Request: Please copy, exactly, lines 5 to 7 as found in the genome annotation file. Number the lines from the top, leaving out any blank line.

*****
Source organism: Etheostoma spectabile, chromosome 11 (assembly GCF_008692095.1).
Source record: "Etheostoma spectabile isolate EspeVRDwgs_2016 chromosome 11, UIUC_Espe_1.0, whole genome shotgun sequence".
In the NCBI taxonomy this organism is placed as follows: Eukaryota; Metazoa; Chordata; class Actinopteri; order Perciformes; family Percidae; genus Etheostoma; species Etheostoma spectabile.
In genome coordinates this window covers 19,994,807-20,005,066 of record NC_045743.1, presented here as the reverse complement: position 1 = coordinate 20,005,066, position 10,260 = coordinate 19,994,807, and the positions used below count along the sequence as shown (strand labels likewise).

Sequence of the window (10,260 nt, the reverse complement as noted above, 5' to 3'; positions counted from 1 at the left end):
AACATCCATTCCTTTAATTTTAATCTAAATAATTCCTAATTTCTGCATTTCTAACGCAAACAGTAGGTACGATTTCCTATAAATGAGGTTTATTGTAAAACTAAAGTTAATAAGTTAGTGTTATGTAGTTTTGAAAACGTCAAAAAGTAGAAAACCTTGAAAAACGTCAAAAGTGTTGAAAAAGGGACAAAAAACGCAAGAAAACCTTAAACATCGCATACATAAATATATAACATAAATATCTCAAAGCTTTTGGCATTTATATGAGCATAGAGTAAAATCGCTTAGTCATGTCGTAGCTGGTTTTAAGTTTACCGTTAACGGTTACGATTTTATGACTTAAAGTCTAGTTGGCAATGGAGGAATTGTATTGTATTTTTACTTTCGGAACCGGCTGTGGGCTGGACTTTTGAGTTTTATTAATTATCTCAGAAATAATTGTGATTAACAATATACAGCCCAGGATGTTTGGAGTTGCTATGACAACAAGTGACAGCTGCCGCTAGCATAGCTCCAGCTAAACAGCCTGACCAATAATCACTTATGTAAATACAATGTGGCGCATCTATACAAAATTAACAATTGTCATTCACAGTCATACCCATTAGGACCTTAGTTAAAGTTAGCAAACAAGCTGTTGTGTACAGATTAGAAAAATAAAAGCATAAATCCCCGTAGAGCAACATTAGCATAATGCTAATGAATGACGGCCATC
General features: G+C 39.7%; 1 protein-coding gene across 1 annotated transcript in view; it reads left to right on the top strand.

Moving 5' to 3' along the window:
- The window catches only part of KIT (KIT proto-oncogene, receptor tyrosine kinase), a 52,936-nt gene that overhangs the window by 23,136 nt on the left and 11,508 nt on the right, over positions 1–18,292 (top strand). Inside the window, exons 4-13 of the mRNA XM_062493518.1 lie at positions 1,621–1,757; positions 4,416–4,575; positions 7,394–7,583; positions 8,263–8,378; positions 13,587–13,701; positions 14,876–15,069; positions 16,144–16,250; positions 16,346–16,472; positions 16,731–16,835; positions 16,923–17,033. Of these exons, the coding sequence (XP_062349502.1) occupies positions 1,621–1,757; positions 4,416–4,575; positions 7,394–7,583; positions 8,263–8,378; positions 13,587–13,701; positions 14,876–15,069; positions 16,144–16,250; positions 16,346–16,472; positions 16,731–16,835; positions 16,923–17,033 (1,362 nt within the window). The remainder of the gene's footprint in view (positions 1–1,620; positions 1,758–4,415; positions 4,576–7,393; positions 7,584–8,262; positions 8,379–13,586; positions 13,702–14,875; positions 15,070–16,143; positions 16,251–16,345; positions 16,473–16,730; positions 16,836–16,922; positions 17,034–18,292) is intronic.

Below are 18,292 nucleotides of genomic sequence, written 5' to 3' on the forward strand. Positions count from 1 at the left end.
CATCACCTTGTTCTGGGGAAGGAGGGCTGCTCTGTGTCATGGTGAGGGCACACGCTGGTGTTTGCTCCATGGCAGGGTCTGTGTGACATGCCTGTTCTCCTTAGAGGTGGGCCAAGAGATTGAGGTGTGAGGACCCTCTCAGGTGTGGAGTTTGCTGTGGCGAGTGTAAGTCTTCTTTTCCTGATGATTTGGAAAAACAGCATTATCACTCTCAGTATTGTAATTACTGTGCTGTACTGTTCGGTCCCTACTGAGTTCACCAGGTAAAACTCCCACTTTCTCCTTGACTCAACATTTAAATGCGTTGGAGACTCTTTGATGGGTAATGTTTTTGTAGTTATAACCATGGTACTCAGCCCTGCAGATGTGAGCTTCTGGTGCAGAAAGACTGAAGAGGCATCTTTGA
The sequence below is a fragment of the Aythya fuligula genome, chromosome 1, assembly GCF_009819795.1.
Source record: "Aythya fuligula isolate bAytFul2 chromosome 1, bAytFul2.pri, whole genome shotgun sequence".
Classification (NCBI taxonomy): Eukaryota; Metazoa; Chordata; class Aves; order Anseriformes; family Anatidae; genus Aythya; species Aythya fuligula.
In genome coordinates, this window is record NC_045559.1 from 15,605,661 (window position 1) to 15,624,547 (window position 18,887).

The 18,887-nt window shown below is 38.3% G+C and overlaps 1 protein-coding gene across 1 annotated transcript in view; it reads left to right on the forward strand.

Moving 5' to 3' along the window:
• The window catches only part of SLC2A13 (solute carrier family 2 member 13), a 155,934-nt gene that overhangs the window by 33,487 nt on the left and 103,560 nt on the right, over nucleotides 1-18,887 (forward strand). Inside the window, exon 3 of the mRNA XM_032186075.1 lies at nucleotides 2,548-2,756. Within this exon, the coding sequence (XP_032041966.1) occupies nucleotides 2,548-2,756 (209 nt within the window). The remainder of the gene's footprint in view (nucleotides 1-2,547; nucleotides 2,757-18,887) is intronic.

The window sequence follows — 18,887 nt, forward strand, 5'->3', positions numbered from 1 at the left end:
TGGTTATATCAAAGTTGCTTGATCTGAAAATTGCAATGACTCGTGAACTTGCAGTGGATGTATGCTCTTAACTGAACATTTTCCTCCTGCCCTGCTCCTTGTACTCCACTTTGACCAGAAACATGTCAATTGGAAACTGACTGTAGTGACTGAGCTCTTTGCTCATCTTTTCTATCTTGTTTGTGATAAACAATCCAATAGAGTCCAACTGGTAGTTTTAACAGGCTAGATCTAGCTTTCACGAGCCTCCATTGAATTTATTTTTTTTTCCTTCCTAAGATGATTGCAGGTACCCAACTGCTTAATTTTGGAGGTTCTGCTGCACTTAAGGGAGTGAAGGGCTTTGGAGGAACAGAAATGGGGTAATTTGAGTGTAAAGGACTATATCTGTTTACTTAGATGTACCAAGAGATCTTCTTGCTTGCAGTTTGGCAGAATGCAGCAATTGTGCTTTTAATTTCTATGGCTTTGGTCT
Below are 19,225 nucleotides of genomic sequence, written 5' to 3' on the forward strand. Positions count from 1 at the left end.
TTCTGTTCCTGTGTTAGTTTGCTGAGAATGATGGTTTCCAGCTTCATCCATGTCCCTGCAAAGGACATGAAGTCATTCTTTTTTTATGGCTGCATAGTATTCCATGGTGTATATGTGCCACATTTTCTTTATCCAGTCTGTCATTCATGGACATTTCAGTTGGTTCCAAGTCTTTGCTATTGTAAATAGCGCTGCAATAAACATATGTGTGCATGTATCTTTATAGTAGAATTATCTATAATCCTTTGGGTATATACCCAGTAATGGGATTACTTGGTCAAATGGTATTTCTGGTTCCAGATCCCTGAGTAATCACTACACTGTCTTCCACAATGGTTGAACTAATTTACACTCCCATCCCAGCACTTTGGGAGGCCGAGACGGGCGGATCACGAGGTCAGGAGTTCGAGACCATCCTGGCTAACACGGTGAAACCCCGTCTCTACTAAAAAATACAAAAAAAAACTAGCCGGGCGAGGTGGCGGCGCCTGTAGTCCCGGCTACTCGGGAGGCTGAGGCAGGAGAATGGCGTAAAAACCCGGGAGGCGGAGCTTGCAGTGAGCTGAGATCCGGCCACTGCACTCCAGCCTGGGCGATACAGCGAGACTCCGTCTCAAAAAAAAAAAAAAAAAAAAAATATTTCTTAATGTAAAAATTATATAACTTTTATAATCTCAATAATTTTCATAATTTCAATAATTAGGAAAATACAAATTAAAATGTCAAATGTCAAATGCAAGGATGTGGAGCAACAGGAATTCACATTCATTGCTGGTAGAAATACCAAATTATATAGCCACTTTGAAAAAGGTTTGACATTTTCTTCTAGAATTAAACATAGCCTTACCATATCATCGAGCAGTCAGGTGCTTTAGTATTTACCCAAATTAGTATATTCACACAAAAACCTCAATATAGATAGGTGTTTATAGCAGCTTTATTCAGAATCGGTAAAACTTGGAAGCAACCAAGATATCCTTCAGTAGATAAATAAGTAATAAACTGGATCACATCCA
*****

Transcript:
Sequence of the window (10,260 nt, the reverse complement as noted above, 5' to 3'; positions counted from 1 at the left end):
AACATCCATTCCTTTAATTTTAATCTAAATAATTCCTAATTTCTGCATTTCTAACGCAAACAGTAGGTACGATTTCCTATAAATGAGGTTTATTGTAAAACTAAAGTTAATAAGTTAGTGTTATGTAGTTTTGAAAACGTCAAAAAGTAGAAAACCTTGAAAAACGTCAAAAGTGTTGAAAAAGGGACAAAAAACGCAAGAAAACCTTAAACATCGCATACATAAATATATAACATAAATATCTCAAAGCTTTTGGCATTTATATGAGCATAGAGTAAAATCGCTTAGTCATGTCGTAGCTGGTTTTAAGTTTACCGTTAACGGTTACGATTTTATGACTTAAAGTCTAGTTGGCAATGGAGGAATTGTATTGTATTTTTACTTTCGGAACCGGCTGTGGGCTGGACTTTTGAGTTTTATTAATTATCTCAGAAATAATTGTGATTAACAATATACAGCCCAGGATGTTTGGAGTTGCTATGACAACAAGTGACAGCTGCCGCTAGCATAGCTCCAGCTAAACAGCCTGACCAATAATCACTTATGTAAATACAATGTGGCGCATCTATACAAAATTAACAATTGTCATTCACAGTCATACCCATTAGGACCTTAGTTAAAGTTAGCAAACAAGCTGTTGTGTACAGATTAGAAAAATAAAAGCATAAATCCCCGTAGAGCAACATTAGCATAATGCTAATGAATGACGGCCATC
General features: G+C 39.7%; 1 protein-coding gene across 1 annotated transcript in view; it reads left to right on the top strand.